February is here - and I'm not quite sure where January went. Anyway, besides snow, thanks to Hallmark, February is always associated with matters of the heart. Smartly, someone clued into this and also made the disease of February 'Heart Disease'.
I already know about Valentines Day (though I am a bit confused why you would by a card for 'Baby's First Valentine's Day' or cards from your dog or cat and, to your dog or cat) so I decided to do some reading on Heart Month. It seems that everyone I know, knows someone with a heart issue so it's not surprising that "nine in 10 Canadians over the age of 20 have at least one risk factor for heart disease. Four in 10 have three or more risk factors." and "More than 1.4 million Canadians have heart disease. It is also one of the leading causes of death in Canada, claiming more than 33,600 lives per year." (from: http://healthycanadians.gc.ca/diseases-conditions-maladies-affections/disease-maladie/heart-disease-eng.php). With the growing societal concerns about obesity in children these numbers will only get worse unless we find ways to curb the risks people take with their own health. The impact of this on individuals, families, employers and our health system will be significant if it isn't already.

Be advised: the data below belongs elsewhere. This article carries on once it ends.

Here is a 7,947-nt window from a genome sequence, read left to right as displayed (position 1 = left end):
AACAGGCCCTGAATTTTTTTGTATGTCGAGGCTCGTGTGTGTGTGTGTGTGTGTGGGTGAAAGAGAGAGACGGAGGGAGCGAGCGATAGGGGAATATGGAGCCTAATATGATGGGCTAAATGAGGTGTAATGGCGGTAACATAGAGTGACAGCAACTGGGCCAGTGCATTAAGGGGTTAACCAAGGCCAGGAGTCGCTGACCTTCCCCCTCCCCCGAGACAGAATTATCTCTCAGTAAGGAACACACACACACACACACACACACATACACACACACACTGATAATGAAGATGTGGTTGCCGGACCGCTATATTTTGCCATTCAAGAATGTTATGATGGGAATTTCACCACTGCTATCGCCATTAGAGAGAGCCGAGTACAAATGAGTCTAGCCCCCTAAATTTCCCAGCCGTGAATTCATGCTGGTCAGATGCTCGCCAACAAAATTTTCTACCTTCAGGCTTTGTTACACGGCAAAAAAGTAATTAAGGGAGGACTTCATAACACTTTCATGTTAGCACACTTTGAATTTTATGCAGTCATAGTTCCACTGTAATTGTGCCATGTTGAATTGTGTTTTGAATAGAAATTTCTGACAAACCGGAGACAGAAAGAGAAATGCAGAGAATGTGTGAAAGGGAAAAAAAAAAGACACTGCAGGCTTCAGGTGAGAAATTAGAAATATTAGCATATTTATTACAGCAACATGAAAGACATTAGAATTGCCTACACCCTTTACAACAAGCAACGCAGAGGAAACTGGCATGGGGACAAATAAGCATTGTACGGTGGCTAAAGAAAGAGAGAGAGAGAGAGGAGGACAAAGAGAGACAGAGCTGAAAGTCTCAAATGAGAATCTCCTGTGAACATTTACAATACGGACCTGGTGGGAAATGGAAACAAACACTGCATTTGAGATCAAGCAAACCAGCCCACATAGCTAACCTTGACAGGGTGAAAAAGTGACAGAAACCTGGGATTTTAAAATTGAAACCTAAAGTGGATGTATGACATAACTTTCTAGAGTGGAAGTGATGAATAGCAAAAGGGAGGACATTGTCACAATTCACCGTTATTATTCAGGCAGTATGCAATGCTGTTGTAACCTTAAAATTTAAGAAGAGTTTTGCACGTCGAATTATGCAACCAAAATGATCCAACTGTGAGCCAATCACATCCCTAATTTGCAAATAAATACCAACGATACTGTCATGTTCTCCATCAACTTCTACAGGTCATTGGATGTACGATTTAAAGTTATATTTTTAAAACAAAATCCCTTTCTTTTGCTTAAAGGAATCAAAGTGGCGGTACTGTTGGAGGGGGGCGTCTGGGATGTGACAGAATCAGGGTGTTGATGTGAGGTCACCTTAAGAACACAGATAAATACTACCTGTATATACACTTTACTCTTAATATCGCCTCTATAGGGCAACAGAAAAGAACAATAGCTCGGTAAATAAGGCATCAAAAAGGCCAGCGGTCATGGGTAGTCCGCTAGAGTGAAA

So what can we do to make things better? How can we decrease our chances of becoming a statistic of this growing concern. Here's the thing - this is one disease that we might have a bit of control over - unlike others that strike regardless of what we try to do to stay healthy. And while doing all the right things may not prevent us from getting some form of the disease, it may assist in prolonging our healthy years and allow us to be a more viable candidate for treatment in the event that we can't escape a hereditary predisposition to it. If we ever hope to change the statistics we need to start by looking at risk factors that we can change. Smoking - this is a 'no brainer' - seriously, what good ever comes from smoking? Diabetes - some people are predisposed to this, while others develop it later in life for various reasons - one of those reasons is related to yet another risk factor - obesity. If we can ensure a healthy diet with some exercise, we not only can reduce our chances of heart disease, but also of other illnesses including diabetes which itself leads to a slippery slope of other potential issues. High Cholesterol and High Blood Pressure might also be hereditary and if it is, early detection and intervention would be the key to reducing risk. However, things like a poor diet and lack of exercise can also contribute to it. So again, it may be an issue of lifestyle that helps reduce the risk for some. And then there is stress. Something we all have to a certain degree but some of us handle it better than others. I suppose the key here is knowing how to decrease stress levels and taking the time to de-stress. Much easier said than done. I suppose most important factors impacting change are an awareness and then a desire to stay healthy. Ultimately, eating a healthy diet, regular exercise, staying social, not smoking, going to your doctor for regular check ups and taking breaks from stress and work will all contribute to a healthier life not only by reducing heart disease risks but also through its positive impact on a host of other illnesses for which the risk factors are the same. We can only hope that the 'healthy lifestyle' message spreads and is adopted by our population soon - before our health care system cracks under the pressure of chronic preventable diseases.